Nourishing Futures: The Opportunity of Investing in Child Nutrition

Nourishing Futures: The Opportunity of Investing in Child Nutrition

Kenya, 26 March 2024 - 

“Be the voice of the children” - that was a key messages of a panel discussion held at the 2024 Sankalp Africa Summit on a sunny morning in Nairobi. It focused on how investors and those who work with them can adapt their approaches to better support children’s nutrition.

Among the five panellists — representing GAIN, the World Food Programme, UNICEF, Save the Children, and a local enterprise, Shalem Investment Limited — the motivation for doing this was clear. Children are the future, comprising nearly half of the African population at present and growing fast — expected to reach 1 billion by 2055. They thus have the potential to accelerate development not only in Africa but worldwide. But that potential is currently limited by malnutrition. 

Adequate nutrition during childhood is the bedrock for physical growth, cognitive development, and overall health, but at least one in three children under age 5 is overweight, wasted, or stunted. Worldwide, 372 million pre-school aged children are deficient in one or more vitamins and minerals, including 62% of young children in Sub-Saharan Africa.

This malnutrition in childhood can have serious consequences, leading to increased risk of illness, poor growth, cognitive impairment, impaired motor development, low energy, anaemia, vision loss, and risk of early death. It also has lifetime consequences in terms of lower educational attainment, decreased work productivity, and increased risk of non-communicable diseases – and negative ramifications for economies and societies: malnutrition costs the global economy approximately US$3.5 trillion per year, or 5% of global GDP. Panellist Ismael Teta, Chief of Nutrition at UNICEF Kenya, emphasised how relevant the topic is in the Kenyan context, specifically: the return on child nutrition investments in Kenya has been estimated to be even higher than the global average, at 22 to 1.

Fortunately, there is something that investors can do to address the challenge of child malnutrition. Panellist Preeth Gowdar, Chief Investment Officer at Save the Children Global Ventures, explained that child-lens investment was motivated by the recognition that children are a major global constituency that, until recently, was almost universally ignored in investment decisions. Developed by Criterion Institute and UNICEF in 2023, child-lens investment is an emerging field that intentionally integrates considerations of child rights and wellbeing into investment processes.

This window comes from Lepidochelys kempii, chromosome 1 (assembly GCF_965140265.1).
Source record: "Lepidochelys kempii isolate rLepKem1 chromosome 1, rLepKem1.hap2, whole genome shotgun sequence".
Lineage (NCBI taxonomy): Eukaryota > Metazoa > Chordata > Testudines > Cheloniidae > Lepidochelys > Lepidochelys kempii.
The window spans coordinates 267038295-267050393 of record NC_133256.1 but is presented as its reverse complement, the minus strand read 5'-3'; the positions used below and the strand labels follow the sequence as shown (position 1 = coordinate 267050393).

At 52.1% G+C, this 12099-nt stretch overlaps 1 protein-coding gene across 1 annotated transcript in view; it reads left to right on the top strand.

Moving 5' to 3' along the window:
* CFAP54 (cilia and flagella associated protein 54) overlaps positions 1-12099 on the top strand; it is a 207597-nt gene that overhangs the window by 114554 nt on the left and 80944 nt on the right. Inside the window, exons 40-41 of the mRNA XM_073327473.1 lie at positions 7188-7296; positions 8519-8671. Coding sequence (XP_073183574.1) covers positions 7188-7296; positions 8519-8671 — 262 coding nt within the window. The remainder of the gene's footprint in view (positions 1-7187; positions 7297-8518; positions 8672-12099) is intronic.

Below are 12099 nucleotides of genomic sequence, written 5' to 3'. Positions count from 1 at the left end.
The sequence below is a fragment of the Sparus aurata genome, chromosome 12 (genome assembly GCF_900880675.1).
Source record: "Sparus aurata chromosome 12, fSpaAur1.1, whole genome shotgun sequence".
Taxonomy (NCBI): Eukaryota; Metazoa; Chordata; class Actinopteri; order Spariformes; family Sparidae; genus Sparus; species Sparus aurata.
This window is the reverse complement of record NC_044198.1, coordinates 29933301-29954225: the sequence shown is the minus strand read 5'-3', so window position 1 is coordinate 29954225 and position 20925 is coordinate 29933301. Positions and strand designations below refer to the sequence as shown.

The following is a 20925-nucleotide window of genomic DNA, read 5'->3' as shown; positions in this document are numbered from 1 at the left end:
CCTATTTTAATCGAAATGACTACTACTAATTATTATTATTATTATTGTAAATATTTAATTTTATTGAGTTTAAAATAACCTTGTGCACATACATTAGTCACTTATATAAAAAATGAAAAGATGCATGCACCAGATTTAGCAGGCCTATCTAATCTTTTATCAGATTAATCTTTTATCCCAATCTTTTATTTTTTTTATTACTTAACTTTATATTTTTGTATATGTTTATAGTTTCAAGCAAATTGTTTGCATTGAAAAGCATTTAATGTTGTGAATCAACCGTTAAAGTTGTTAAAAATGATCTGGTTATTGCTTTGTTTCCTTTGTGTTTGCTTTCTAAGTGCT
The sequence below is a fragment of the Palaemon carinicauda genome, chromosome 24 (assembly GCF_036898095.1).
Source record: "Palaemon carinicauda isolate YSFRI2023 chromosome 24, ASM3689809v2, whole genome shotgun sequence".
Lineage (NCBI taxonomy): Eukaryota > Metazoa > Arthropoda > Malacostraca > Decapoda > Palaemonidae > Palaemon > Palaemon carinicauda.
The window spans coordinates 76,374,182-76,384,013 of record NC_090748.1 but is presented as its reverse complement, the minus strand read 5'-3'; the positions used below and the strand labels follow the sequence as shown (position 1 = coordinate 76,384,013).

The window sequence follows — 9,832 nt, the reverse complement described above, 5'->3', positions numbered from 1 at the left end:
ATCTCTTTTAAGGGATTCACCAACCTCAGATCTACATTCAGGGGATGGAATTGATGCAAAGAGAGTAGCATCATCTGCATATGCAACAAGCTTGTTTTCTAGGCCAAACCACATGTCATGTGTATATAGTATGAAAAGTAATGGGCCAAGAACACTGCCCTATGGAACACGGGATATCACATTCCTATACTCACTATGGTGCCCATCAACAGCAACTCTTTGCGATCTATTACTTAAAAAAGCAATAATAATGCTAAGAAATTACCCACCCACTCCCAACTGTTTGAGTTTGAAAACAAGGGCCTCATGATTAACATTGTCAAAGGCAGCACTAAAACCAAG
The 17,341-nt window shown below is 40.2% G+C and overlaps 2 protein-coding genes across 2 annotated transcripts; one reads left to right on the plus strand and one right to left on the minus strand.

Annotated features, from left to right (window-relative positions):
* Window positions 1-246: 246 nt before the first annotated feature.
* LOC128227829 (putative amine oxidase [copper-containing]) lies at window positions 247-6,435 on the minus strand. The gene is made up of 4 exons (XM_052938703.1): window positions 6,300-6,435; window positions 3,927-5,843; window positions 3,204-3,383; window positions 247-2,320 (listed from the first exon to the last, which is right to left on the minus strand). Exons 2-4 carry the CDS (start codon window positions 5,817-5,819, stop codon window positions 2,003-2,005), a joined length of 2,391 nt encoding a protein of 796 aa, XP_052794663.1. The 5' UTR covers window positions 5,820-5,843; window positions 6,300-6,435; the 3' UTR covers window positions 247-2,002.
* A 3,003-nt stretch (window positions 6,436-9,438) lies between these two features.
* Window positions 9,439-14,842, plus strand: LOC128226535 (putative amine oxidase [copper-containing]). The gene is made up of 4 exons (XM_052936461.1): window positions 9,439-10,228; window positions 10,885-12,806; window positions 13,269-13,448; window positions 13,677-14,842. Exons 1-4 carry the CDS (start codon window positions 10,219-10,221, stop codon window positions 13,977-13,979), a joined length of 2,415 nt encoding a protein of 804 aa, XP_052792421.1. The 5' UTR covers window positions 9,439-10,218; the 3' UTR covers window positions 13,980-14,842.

Child-lens investing recognises that there may be no greater leverage point for impact than children. There may also be no more powerful leverage point for child lens investment than nutrition: every US$1 invested in preventing malnutrition in children delivers US$16 in net social benefits.

In addition to these social motivations, the panellists all agreed that there were numerous reasons for investors to engage, and opportunities to do so. Panellist Radek Halamka, Innovative Finance Portfolio Lead at the World Food Programme (WFP), recognised the need for financing local food system companies’ innovation and shared their approach leveraging the recently launched WFP BRIDGE loan and guarantee facility, developed and managed in partnership with UN Capital Development Fund (UNCDF). With these investments, companies can expand their production of nutritious foods, stimulate higher demand in regions in which they operate, and thus contribute to a virtuous cycle. The Nutritious Foods Financing Facility was also discussed as another blended finance approach to provide African nutritious food companies with financing. In doing so, it applies a child-lens in prioritising investments and monitoring their impacts. 

However, it was also acknowledged that there are challenges in this space. Dr Ruth Kinoti, CEO of Shalem Investment Limited, a processor of fortified flours and blended porridges in an underserved area of East-Central Kenya, clearly articulated these from the entrepreneur perspective. She highlighted both the operational difficulties – like insufficient quality in raw materials, such as maize with too high levels of the contaminant aflatoxin to be safe for inclusion in children’s food – and those related to accessing financing, such as the heavy and time-consuming requirements made by potential investors and banks. But Ruth also emphasised the opportunity, noting that the ability to turn a profit while supporting a social goal was what first attracted her company to producing products for children.

Sankalp Africa — one of the largest gatherings of entrepreneurs and investors in Africa, with a strong focus on social impact — offered a ready audience for discussing and acting on this message. Session presenters and attendees alike agreed that prioritising child nutrition could help foster a more equitable society, in which every child has the opportunity to reach her or his full potential.

This event was jointly funded by the Bill & Melinda Gates Foundation; German Federal Ministry for Economic Cooperation and Development; Dutch Ministry of Foreign Affairs; European Union; Canadian Government through the Department of Foreign Affairs, Trade and Development (DFATD); Irish Aid through Development Cooperation and Africa Division (DCAD); and Swiss Agency for Development and Cooperation (SDC) of the Federal Department of Foreign Affairs (FDFA). The findings, ideas, and conclusions contained within are those of the authors and do not necessarily reflect positions or policies of any of GAIN’s funding partners.